//      mu4 = mu5 - 3 * (3 + mu2); // Generate exception - negative memory units.
   }
   catch( const MUnitException e )
   {
      printf( TEXT( "Memory unit exception.\n\n" ) );
   }
   catch( MAtomException e )
   {
      printf( TEXT( "Memory atom exception.\n\n" ) );
   }
   catch( MStringExException e )
   {
      printf( TEXT( "String exception.\n\n" ) );
   }
   catch( ... )
   {
      printf( TEXT( "Unknown exception.\n\n" ) );
   }


   return( 0 );
}


// Only needed if the MStringEx< tChar > is included in the project.
// Set this handle if you use the string class to load resources.
HMODULE hDefaultTextResourceModule = NULL;


MemoryPH< DWORD > fun1( MemoryPH< DWORD > m )
{
   printf( TEXT( "fun1: memory units = %d, bytes = %d   " ), m.GetSize().GetUnits(), m.GetSize().InBytes() );


   for( MUnit< DWORD > muCounter( 0 ); muCounter < m.GetSize(); muCounter++ )
   {
      printf( TEXT( " %d " ), m[muCounter] );
   }


   printf( TEXT( "\n\n" ) );


   // Modify the second DWORD.
   m[1] = 7;


   // Return the modified object.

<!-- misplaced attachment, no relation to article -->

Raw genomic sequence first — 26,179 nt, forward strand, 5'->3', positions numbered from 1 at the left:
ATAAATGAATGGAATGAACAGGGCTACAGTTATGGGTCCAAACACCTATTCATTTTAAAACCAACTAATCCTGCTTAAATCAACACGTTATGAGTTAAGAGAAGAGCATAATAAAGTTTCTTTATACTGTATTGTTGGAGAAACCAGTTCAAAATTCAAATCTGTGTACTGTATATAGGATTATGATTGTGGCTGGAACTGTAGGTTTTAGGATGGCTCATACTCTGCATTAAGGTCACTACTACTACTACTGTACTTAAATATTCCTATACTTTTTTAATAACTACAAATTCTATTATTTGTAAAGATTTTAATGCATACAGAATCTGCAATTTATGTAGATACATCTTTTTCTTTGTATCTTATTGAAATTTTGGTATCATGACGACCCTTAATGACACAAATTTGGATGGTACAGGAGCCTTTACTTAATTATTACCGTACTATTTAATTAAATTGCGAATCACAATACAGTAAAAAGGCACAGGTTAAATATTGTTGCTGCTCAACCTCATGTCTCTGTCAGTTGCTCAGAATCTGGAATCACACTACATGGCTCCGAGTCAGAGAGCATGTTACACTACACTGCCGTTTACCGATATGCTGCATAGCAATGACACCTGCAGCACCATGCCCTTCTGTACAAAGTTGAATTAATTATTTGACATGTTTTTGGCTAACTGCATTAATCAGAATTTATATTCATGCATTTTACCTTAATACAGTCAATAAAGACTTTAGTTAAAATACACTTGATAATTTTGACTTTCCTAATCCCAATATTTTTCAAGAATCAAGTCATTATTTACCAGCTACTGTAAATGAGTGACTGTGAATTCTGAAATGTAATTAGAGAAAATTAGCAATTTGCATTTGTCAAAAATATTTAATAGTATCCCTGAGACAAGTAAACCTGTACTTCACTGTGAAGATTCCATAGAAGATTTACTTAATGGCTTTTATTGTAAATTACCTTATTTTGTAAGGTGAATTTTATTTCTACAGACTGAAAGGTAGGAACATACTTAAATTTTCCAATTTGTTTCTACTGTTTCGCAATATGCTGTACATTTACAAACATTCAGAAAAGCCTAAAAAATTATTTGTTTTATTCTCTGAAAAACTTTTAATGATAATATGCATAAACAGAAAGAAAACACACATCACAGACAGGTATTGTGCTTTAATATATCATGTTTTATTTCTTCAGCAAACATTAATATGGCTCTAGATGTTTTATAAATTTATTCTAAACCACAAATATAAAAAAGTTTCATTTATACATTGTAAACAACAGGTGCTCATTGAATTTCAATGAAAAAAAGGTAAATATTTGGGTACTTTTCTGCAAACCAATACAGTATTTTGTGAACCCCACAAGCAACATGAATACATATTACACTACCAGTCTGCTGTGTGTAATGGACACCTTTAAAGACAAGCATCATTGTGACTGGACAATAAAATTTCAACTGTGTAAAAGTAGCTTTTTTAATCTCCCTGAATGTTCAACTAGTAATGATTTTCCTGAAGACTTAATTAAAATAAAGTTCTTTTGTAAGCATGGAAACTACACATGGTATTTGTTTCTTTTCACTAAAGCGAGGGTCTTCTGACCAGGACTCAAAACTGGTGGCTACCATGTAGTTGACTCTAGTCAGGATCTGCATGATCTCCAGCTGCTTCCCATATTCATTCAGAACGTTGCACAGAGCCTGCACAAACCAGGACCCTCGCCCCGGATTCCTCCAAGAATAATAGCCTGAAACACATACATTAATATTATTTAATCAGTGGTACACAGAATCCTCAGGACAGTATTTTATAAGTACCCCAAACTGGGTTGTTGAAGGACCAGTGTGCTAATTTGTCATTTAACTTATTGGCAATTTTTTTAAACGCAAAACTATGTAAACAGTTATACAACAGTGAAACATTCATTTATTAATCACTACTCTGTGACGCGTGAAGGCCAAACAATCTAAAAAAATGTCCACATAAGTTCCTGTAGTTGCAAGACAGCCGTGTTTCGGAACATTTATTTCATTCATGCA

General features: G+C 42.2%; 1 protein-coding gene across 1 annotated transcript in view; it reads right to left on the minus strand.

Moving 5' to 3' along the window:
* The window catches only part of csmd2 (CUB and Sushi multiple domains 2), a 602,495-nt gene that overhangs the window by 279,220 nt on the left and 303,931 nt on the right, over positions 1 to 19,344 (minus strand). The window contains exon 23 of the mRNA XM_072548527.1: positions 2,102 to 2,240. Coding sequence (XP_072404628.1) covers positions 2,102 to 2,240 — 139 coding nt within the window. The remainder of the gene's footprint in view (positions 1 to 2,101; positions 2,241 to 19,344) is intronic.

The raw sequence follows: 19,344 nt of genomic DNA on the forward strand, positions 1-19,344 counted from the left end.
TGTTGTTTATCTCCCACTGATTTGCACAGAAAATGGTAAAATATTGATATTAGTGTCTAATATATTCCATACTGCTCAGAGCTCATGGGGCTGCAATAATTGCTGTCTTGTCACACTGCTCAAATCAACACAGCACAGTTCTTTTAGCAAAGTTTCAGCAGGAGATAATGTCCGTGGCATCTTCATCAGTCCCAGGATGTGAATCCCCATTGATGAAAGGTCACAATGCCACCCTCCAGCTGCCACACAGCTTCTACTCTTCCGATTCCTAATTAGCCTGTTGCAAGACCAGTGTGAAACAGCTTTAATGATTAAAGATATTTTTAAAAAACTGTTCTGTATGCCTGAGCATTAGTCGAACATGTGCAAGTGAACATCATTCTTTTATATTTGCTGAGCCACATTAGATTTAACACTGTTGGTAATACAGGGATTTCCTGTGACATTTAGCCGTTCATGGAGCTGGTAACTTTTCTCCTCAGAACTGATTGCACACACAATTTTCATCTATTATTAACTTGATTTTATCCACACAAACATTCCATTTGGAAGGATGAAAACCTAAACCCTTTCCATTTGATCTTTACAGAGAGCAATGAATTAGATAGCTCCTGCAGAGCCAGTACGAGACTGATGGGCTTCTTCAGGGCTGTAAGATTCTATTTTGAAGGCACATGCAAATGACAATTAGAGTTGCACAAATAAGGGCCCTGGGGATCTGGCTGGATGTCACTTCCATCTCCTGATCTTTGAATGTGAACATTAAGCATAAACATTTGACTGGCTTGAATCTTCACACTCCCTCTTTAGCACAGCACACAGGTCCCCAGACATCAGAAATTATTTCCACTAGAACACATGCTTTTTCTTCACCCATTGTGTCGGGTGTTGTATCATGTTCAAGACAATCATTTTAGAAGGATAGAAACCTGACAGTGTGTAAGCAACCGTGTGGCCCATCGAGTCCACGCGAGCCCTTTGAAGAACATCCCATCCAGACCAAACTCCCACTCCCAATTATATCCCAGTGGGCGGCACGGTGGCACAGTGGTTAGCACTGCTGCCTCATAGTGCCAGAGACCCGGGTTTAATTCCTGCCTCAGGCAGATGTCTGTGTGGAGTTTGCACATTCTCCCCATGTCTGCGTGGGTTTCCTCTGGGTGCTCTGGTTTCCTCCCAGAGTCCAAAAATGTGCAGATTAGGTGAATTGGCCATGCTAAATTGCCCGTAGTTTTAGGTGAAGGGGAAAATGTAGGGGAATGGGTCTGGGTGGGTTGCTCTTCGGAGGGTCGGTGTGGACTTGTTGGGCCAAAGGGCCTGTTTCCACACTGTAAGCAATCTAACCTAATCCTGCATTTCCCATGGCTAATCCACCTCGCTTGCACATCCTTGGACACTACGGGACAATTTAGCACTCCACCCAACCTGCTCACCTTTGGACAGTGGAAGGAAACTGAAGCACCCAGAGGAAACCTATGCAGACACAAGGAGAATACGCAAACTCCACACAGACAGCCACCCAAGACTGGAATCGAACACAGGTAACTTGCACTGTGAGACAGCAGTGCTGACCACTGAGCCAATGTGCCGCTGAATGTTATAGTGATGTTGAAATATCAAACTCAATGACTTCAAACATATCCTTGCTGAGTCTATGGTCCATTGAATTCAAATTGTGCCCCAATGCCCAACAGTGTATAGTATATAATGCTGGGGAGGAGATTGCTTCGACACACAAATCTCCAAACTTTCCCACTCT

return( m );
}


void fun2( const MemoryPH< DWORD >& m )
{
   printf( TEXT( "fun2: memory units = %d, bytes = %d   " ), m.GetSize().GetUnits(), m.GetSize().InBytes() );


   for( MUnit< DWORD > muCounter( 0 ); muCounter < m.GetSize(); muCounter++ )
   {
      printf( TEXT( " %d "), m[muCounter] );
   }


   printf( TEXT( "\n\n" ) );
}


void fun3( const MAtom< DWORD >& m )
{
   printf( TEXT( "fun3: memory units = %d, bytes = %d   " ), m.GetSize().GetUnits(), m.GetSize().InBytes() );


   for( MUnit< DWORD > muCounter( 0 ); muCounter < m.GetSize(); muCounter++ )
   {
      printf( TEXT( " %d " ), m[muCounter] );
   }


   printf( TEXT( "\n\n" ) );
}


void fun4( const MAtom< TCHAR >& m )
{
   printf( TEXT( "fun3: memory units = %d, bytes = %d   " ), m.GetSize().GetUnits(), m.GetSize().InBytes() );


   for( MUnit< TCHAR > muCounter( 0 ); muCounter < m.GetSize(); muCounter++ )
   {
      printf( TEXT( " %d " ), m[muCounter] );
   }


   printf( TEXT( "\n\n" ) );
}